How Much Does a Dog Broken Tooth Treatment Cost?

Written by: Staff

A tooth fracture in dogs is often caused by some sort of trauma such as being hit by an object or when chewing on something hard.  When enough pressure is exerted onto the tooth, it may break, leading to pain and/or an infection.

While a dog can fracture any of their teeth, the canine teeth and the large teeth in the back (premolars) are the most commonly fractured teeth.

Broken teeth, in a lot of scenarios, can be a problem and it is an issue which should be dealt with immediately to avoid a deadly infection from occurring in the future.

Graugh! by smerikal, on Flickr
Graugh!” (CC BY-SA 2.0) by smerikal

How much does broken dog tooth treatment cost at a local vet?

The cost of fixing a broken tooth will depend on the circumstances and the type of procedure the vet performs.  As there are three popular treatment options, we broke down these treatments and the costs associated with it in our table below:

Type of TreatmentDescriptionAverage Price
Root canal therapyA root canal removes all of the infected pulp and fills the root canal with mendicants to help prevent an infection in the future. This is often the most common procedure performed and can be the best treatment option for most scenarios.$1,100 to $3,500+
Vital pulpotomy (pulp capping)If the fracture is fresh and there is no sign of infection, then a vet may consider this treatment option, most often for dogs younger than 18 months. During this procedure, a portion of the pulp will be removed, including any diseased aspect and a dressing will be applied.$850 to $1,300+
ExtractionDepending on the tooth and the severity of the break, an extraction may be considered to completely remove the tooth and its function. This treatment, however, is considered as a last resort as this procedure can affect your dog's chewing and can cause quite a bit of pain.$150 to $550+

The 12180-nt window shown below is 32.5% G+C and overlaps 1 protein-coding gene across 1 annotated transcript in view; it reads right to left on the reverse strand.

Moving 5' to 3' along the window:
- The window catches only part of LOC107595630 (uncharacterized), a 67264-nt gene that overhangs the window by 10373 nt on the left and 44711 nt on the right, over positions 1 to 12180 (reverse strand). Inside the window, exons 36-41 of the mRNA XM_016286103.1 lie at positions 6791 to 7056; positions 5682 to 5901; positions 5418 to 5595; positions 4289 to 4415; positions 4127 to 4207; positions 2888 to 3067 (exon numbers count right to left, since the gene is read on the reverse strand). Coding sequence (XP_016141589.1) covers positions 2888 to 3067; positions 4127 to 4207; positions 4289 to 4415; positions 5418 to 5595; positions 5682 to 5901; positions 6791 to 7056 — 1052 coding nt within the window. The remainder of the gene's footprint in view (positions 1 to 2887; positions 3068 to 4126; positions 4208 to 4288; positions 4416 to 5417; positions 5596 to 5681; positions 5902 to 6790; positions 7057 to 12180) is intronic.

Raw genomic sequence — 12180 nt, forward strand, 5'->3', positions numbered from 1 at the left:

NOTE:  These costs may not include the additional costs such as the initial appointment, x-rays, blood work, anesthesia, post-surgical hospitalization, medication and/or post-operative checkups.

According to a forum thread on, one member said she was quoted $700 for a root canal, whereas another member said she was quoted $150 for an extraction or $900 for the root canal.

A member via this forum thread claimed his tooth extraction, once all of the extras, including the extraction, scaling, polishing, anesthesia, IV catheterization, presurgical screen, hospitalization and medicine were factored in, the total cost was $425.

Embrace Pet Insurance notes the costs will depend on the kind of fracture and the treatment elected.  A complicated fracture, which requires an extraction may cost $500 to $1,000 for a larger tooth, but for a root canal, the costs are roughly the same as it is for a human being, often being $1,500 to $3,000 or more.  In some cases, especially for larger dogs, do not be surprised if the costs reach up to $6,000, according to the website. notes the cost of a root canal will depend on the size of your dog, the dog’s age, the number of roots that need to be worked on and the severity of the fracture.

The treatment

Before a treatment plan is even considered, your vet will first pay close attention to any symptoms indicative to a fractured tooth, including pain, drooling, pawing at the mouth, swelling, exposed pulp, a formation of a tooth abscess, an infection and/or bleeding near the tooth.  In most cases, a simple examination of the mouth can reveal the fraction and the treatment option necessary, but oftentimes, a vet will take an x-ray to examine the degree of compromise, the type of fracture and to confirm the correct treatment option.  During this examination, all four general tissues need to be considered in order to figure out how to cope with the fracture and anesthesia is always required for any of the procedures mentioned prior.

If the pulp is exposed, as is the case with many broken teeth, then veterinarians will have two options:  either an extraction or a root canal.  A root canal can help remove the affected pulp and replace it with a new material and crown, allowing the tooth to function as it did before, but an extraction, while it is effective at reducing the pain, will result in a loss of the tooth, effectively losing its function.  In some cases, if the fracture does extend into the root, then an extraction may be your only choice.


Depending on the treatment, the aftercare and the recovery healing process will vary.  If the dog underwent a root canal, then in most cases, a dog should be able to resume activities relatively quick and will be able to drink and eat almost the same day.

A tooth extraction, often the hardest on your dog, will take the longest to recover due to the pain.  Your veterinarian will prescribe painkillers and antibiotics to help with the pain and to prevent an infection in the future.

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